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Sources of Linux Information

    app-sourcesSources of Linux Information

   

This appendix contains information on various sources of Linux information, such as online documents, books, and more. Many of these documents are available either in printed form, or electronically from the Internet or BBS systems. Many Linux distributions also include much of this documentation in the distribution itself, so after you have installed Linux these files may be present on your system.

Online documents.

 

These documents should be available on any of the Linux FTP archive sites (see Appendix gif for a list). If you do not have direct access to FTP, you may be able to locate these documents on other online services (such as CompuServe, local BBSs, and so on). If you have access to Internet mail, you can use the ftpmail service to receive these documents. See Appendix gif for more information.

In particular, the following documents may be found on sunsite.unc.edu in the directory /pub/Linux/docs. Many sites mirror this directory; however, if you're unable to locate a mirror site near you, this is a good one to fall back on.


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Intorduction to the Linux Documentation Project.

   

The Linux Documentation Project (LDP) is working on developing good, reliable documentation for the Linux operating system. The overall goal of the LDP authors is to write documents in various formats that cover installing, configuring, and using Linux. The LDP produces documents in a variety of formats: plain text that you can read anywhere, HTML documents you can read with a browser, man pages that can be read online or in a book, and typeset documentation that can be printed and read in books.

The LDP's ``home'' is its web page, found at http://sunsite.unc.edu/LDP/ and countless mirrors listed at http://sunsite.unc.edu/LDP/hmirrors.html. This is the place to check for updates, news, and some documents that only exist online. A few documents that exist only online are;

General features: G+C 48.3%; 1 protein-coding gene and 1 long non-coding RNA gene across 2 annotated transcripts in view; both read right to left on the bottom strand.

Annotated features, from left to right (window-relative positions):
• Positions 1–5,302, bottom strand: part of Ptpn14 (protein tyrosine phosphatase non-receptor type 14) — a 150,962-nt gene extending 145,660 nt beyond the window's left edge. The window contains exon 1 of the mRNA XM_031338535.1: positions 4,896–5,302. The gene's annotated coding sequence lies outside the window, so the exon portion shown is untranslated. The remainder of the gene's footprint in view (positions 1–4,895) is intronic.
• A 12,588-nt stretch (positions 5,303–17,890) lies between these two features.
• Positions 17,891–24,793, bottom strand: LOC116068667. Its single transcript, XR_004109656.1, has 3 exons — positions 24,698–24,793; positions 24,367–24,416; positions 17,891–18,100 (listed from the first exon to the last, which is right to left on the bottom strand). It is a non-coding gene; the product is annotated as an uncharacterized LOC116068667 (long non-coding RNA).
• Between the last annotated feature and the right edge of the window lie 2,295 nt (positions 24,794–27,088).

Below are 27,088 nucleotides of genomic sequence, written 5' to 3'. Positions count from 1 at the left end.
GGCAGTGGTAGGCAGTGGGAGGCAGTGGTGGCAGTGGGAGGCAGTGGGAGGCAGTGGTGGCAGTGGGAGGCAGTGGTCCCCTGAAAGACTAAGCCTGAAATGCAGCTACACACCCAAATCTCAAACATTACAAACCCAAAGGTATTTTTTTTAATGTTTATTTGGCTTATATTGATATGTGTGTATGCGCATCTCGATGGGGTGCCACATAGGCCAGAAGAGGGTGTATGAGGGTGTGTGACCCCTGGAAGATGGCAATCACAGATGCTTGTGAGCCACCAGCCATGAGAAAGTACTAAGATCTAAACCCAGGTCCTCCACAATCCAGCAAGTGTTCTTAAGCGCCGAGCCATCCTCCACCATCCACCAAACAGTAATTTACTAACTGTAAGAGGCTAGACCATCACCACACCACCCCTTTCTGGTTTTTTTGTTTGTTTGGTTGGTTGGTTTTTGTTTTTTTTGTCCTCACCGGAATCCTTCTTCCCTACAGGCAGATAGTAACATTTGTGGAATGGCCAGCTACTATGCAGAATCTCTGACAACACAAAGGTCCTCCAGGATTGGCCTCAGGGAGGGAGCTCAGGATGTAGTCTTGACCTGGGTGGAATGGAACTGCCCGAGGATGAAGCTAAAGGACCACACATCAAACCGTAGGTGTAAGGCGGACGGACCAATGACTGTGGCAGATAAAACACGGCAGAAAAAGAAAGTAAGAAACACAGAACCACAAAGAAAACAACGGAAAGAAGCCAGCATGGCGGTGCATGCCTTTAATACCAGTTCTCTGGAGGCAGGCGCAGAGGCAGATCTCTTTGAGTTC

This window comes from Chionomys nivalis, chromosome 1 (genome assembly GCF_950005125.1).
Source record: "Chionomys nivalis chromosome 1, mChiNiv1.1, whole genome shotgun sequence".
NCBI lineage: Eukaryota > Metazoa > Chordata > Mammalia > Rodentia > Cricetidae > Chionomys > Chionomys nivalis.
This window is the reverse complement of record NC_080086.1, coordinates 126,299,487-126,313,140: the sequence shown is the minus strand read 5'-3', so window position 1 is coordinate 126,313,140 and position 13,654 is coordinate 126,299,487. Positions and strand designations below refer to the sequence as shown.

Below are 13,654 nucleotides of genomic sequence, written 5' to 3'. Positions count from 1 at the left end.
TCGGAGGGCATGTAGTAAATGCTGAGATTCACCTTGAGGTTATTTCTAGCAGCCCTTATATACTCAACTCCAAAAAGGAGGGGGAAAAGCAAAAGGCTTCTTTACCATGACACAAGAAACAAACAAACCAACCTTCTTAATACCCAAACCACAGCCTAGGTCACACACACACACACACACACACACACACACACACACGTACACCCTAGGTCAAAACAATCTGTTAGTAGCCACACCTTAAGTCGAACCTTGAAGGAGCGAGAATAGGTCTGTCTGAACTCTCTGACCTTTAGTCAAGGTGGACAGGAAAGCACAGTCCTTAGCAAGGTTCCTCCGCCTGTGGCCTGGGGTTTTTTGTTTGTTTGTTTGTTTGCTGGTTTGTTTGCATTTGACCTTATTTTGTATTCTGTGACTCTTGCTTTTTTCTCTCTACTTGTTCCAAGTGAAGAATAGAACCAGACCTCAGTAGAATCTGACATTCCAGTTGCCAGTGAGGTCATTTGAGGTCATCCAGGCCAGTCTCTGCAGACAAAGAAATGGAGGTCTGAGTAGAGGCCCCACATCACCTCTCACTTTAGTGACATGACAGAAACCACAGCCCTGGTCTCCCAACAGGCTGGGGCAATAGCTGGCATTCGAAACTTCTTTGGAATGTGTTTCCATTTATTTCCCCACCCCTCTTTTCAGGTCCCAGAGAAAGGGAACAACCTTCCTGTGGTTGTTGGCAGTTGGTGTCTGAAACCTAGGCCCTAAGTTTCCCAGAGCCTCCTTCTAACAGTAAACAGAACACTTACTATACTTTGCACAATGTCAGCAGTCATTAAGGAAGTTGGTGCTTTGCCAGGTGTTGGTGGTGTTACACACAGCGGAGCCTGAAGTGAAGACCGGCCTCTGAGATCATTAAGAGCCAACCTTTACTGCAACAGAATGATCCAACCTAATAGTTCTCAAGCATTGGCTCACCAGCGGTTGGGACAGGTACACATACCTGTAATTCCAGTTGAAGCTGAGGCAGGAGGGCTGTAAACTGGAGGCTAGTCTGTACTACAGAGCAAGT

• Linux Gazette, a monthly collection of unedited articles and letters from Linux users everywhere.
  • The Linux Kernel Hackers' Guide, an interactive, edited forum where Linux kernel developers talk about kernel development issues.
  • Special HOWTOs, HOWTO documents that rely on things that cannot be supported in plain text versions.

In addition to the LDP web pages, there are four basic types of documentation produced by the LDP: Guides, HOWTOs and mini-HOWTOs, man pages, and FAQs.

  • Guides
    Entire books on complex topics.
  • HOWTOs and mini-HOWTOs
    Documents with full coverage of a fairly well-defined topic or simple coverage, usually of a single task.
  • man pages
    Documentation for single programs, file formats, and library functions in standard UNIX reference format.
  • FAQs
    Frequently Asked Questions on verious topics, including the Linux FAQ.

If you have comments about any particular document in this set, feel free to send it to the author. All documents have the author's email address to send comments to, and while the authors may not always have time to respond, they do read and consider thoughtful comments on their work. Your comments help make the next versions of these documents better. If you have comments or questions about the LDP in general, please contact Greg Hankins via email at <gregh@sunsite.unc.edu>.

   

Books and other published works.

        Linux Journal is a monthly magazine for and about the Linux community, written and produced by a number of Linux developers and enthusiasts. It is distributed worldwide, and is an excellent way to keep in touch with the dynamics of the Linux world, especially if you don't have access to USENET news.

At the time of this writing, subscriptions to Linux Journal are US$22/year in the United States, US$27 in Canada, and US$37 elsewhere. To subscribe, or for more information, write to Linux Journal, PO Box 55549, Seattle, WA, 98155-0549, USA, or call +1 206 782-7733, or toll free 1-888-66-Linux in North America. Their FAX number is +1 206 782-7191, and e-mail address is linux@ssc.com. You can also find a Linux Journal FAQ and sample articles via anonymous FTP on sunsite.unc.edu in /pub/Linux/docs/linux-journal.

As we have said, not many books have been published dealing with Linux specifically. However, if you are new to the world of UNIX, or want more information than is presented here, we suggest that you take a look at the following books which are available.

Linux Titles.


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Using UNIX.


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System Administration.


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The X Window System.



Programming.


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Kernel hacking.


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Clarica Grove
Fri Feb 20 04:50:44 PST 1998

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